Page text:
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This book is based on the proceedings of a conference held in Tubingen, West Germany, in 1981, at which anesthesiologists, neuro surgeons, pathologists and neurophysiologists met to consider the place of controlled hypotension in neurosurgery. In the first part of the book alternative methods of inducing hypotension are considered, and it is important to emphasize that the techniques which are suitable for neurosurgery may not be so for other types of surgery, and vice versa. In neurosurgery, and par ticularly in aneurysm surgery, the emphasis is on lowering intra luminal pressure and not mainly on reducing blood flow or limiting tissue oozing. Another special consideration in neurosurgery is the influence of drugs used to induce hypotension on intracranial pressure, with nitroprusside (NTP), and especially nitroglycerine, increasing ICP in the closed skull and increasing brain "bulk" when the skull is open. These and other points are extensively covered. The use of a non-essential technique like controlled hypotension demands that the procedure should carry minimal risk to the patient. Contributions in part IV consider the neuropathology associated with too severe a lowering of oxygen supply through hypotension. In the clinical avoidance of such ischemic changes in individual patients, monitoring of the brain electrical function is much the most import ant and practical approach and is discussed in part III. The Editors hope that the publication of these contributions to the Tubingen Symposium will help in the effective and safe appli cation of the technique of controlled hypotension in neurosurgery.
|Edition description:||Softcover reprint of the original 1st ed. 1985|
|Product dimensions:||7.01(w) x 10.00(h) x 0.02(d)|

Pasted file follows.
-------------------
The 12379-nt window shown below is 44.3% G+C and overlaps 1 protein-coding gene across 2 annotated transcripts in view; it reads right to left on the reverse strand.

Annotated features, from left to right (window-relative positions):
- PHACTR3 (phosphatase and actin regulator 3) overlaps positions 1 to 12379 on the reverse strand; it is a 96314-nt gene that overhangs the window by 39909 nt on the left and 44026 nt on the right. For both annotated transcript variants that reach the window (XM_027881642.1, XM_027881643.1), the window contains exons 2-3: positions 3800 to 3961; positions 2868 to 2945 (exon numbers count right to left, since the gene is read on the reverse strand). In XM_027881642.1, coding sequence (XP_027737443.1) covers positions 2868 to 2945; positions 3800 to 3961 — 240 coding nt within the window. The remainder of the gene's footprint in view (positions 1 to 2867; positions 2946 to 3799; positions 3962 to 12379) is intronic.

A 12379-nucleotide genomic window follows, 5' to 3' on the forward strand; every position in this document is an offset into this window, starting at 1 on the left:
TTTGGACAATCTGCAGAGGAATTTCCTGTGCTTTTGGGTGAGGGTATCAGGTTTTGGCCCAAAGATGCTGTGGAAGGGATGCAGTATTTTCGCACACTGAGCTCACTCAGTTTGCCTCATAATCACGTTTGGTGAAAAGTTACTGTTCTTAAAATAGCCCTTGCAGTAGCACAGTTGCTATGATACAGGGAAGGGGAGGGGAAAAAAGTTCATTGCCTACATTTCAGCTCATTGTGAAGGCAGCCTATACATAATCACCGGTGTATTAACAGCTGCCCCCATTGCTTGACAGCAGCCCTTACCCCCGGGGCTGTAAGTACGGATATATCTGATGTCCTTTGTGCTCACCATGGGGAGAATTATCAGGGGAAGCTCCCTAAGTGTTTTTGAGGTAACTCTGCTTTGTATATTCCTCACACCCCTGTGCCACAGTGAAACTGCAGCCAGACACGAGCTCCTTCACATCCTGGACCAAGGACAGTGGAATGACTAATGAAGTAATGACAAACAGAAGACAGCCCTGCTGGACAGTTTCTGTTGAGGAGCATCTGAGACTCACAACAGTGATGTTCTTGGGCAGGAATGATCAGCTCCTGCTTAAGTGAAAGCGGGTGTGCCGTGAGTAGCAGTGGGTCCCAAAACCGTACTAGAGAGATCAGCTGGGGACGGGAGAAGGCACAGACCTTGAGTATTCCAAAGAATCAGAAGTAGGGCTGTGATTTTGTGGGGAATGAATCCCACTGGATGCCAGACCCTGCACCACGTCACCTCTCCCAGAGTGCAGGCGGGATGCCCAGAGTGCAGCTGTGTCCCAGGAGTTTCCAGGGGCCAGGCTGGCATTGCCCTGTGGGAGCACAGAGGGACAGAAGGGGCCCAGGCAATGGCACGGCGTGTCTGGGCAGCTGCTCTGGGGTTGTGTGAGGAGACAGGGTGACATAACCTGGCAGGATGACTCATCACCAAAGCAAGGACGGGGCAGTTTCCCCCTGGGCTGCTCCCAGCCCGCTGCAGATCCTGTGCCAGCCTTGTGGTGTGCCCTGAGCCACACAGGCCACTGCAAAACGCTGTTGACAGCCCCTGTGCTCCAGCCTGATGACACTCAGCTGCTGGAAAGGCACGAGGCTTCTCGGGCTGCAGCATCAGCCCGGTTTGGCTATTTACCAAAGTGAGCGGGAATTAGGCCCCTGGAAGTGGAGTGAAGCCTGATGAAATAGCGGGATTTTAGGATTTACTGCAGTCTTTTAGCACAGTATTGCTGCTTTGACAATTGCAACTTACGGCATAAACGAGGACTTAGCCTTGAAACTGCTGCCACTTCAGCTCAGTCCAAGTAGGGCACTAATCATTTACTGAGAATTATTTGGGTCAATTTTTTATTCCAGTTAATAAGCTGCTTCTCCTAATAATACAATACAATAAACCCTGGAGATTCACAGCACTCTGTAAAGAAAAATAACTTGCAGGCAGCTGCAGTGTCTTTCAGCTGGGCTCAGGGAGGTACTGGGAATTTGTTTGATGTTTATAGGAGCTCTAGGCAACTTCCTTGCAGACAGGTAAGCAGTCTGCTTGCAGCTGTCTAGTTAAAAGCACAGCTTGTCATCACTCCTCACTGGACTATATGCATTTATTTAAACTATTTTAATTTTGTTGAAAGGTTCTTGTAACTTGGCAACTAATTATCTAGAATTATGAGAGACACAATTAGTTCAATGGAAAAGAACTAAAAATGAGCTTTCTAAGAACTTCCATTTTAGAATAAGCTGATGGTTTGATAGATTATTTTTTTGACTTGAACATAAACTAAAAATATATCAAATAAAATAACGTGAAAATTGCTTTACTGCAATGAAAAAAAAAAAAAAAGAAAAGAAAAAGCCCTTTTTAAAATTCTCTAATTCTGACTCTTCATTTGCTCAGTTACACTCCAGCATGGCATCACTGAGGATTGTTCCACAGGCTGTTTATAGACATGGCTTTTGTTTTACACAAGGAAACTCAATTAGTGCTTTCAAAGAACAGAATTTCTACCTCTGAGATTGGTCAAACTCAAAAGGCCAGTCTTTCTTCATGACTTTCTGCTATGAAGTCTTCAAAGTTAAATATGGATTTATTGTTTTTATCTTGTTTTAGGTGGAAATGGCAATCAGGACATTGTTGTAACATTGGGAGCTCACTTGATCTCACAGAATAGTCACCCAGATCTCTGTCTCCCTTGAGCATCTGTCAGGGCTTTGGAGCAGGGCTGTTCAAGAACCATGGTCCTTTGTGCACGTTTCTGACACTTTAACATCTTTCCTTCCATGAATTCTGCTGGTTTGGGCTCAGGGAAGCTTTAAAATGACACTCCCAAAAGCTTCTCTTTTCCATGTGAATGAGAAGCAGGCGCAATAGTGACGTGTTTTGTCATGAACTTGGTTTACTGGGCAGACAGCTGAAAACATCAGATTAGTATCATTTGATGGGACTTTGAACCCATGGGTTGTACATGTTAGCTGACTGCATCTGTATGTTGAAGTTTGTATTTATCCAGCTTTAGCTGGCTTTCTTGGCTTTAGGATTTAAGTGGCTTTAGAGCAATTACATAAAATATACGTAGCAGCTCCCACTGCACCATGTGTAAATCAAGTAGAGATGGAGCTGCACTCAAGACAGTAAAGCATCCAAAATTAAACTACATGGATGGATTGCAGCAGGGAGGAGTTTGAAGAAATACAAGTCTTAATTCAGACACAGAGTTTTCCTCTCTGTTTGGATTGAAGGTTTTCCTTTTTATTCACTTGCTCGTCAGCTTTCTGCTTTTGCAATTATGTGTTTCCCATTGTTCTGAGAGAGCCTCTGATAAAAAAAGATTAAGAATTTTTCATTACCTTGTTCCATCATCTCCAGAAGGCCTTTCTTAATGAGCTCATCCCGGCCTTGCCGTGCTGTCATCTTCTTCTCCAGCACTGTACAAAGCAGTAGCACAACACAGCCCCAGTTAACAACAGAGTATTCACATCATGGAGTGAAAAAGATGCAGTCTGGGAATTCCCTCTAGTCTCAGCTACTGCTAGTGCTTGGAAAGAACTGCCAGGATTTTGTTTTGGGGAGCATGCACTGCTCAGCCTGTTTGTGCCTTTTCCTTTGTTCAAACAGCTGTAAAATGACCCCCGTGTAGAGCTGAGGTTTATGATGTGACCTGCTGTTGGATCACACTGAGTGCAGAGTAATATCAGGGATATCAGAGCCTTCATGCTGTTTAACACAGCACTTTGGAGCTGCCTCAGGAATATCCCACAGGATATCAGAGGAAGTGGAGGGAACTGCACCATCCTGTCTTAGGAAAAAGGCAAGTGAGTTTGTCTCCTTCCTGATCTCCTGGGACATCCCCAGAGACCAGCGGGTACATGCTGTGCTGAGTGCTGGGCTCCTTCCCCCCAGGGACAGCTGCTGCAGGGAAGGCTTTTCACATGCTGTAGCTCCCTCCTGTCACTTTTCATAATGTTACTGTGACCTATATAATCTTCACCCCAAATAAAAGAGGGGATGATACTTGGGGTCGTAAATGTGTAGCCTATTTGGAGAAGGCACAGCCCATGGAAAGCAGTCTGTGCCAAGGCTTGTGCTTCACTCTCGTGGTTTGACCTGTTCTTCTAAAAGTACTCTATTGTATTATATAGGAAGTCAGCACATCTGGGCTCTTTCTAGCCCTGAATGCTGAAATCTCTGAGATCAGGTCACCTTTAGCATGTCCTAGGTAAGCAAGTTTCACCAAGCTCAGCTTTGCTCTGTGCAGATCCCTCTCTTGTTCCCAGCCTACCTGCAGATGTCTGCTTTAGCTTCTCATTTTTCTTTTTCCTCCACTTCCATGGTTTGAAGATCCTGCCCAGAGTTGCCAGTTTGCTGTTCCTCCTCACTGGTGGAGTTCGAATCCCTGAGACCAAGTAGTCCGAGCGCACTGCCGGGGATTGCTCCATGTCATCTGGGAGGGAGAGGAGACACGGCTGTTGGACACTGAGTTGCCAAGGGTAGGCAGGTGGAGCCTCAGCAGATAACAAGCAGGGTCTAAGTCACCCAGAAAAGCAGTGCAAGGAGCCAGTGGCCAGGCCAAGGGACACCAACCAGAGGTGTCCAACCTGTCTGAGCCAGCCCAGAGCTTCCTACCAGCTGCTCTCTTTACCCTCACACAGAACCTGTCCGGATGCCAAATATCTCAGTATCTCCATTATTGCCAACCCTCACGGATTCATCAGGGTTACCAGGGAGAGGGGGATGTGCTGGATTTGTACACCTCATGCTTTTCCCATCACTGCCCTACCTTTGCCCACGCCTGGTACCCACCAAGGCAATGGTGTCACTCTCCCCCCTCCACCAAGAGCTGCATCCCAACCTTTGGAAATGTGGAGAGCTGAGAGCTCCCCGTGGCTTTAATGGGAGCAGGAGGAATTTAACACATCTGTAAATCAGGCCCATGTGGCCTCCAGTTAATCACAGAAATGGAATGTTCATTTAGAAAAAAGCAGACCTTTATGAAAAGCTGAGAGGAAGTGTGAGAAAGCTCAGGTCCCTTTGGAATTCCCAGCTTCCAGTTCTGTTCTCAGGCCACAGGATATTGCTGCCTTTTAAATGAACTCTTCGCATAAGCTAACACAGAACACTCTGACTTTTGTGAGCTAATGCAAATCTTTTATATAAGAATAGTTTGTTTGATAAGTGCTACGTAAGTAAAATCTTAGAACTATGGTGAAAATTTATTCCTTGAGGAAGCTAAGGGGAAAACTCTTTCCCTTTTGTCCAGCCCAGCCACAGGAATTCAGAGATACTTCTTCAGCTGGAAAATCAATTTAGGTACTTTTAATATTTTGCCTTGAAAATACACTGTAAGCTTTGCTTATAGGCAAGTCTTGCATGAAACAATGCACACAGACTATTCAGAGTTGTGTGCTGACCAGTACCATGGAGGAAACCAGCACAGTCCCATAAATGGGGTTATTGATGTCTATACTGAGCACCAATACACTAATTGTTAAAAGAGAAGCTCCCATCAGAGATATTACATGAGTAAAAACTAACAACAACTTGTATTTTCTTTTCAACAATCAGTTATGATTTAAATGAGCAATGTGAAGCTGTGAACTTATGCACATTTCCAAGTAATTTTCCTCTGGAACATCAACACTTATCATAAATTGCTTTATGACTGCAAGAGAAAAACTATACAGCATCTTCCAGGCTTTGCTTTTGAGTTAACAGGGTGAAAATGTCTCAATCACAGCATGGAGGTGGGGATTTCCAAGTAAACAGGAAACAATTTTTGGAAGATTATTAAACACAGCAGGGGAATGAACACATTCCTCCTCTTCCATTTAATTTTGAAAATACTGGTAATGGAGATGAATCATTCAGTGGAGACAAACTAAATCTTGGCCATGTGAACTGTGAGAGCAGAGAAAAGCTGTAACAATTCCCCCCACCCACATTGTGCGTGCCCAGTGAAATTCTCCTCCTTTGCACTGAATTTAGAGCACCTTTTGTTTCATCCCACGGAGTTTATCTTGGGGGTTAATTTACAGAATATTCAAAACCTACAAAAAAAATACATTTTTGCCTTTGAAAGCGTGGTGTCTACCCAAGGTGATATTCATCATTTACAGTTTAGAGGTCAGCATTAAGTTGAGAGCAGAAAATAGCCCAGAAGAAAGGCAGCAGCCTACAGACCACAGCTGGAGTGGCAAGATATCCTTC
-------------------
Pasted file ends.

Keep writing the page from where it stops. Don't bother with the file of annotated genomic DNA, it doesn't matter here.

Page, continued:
Table of ContentsI Pharmacological and Toxicological Aspects of Drugs Used for Induction of Hypotension.- Pharmacology of Drugs Used in Elective Hypotension for Neurosurgery.- Specific Vascular Mechanisms of Hypotensive Acting Drugs.- Rebound Arterial Hypertension Following Discontinuation of Sodium Nitroprusside: Aetiology and Prevention.- Is There Still Any Indication for Application of Volatile Anesthetics During Induction of Hypotension in Neurosurgery?.- Interactions of Anesthetic Drugs and Muscle Relaxants with Those Drugs Commonly Used for Controlled Hypotension.- II Cerebral Blood Flow and Metabolism Under Conditions of Systemic Hypotension.- Direct and Indirect Cerebral Effects of Deliberate Hypotension.- Autoregulation of Cerebral Blood Flow: Effects of Hypotensive Drugs.- The Deleterious Effect of Excessive Tissue Lactic Acidosis in Brain Ischemia.- Interaction Between Blood Glucose Level, Degree of Cerebral Tissue Acidosis and Cellular K+ Release Under Critical Cortical Flow Conditions.- Controlled Hypotension in Neuroanesthesia.- Membrane Stabilization in the Ischemic Brain: A Mode of Protection?.- Blood Flow and Oxidative Metabolism of the Young Adult and Aging Brain.- III Cerebral Electrical Activity During Systemic Hypotension in Neuroanesthesia.- Electrical Monitoring of the Brain in Induced Hypotension An Introduction to the Session.- Critical Comparison of Monitoring EEG, Cerebral Function (CFM), Compressed Spectral Array (CSA) and Evoked Response Under Conditions of Reduced Cerebral Perfusion.- The Use of Somatosensory Evoked Potentials in Neurosurgical Practice.- Recent Aspects of Hypotensive Drug Effects on Intracranial Pressure.- IV Morphological Aspects of Controlled Hypotension.- The Neuropathology of Stagnant Hypoxia.- Structural Changes in the Brain During Critical Reduction of Blood Flow or Oxygen Tension.- The Significance of Low O2 Tensions in the Brain Cortex for Occurrence of Metabolic Alterations Under Critical Flow Conditions.- V Clinical Aspects of Controlled Hypotension.- Variations of the Instantaneous Heart Rate During Neuroleptanesthesia with Concomitant Continuous Infusions of Althesin and Sodium Nitroprusside.- Limitations of Induced Hypotension.- Pro and Contra Hypotension in Neurosurgery.- Chairman’s Summary.- List of Principal Contributors.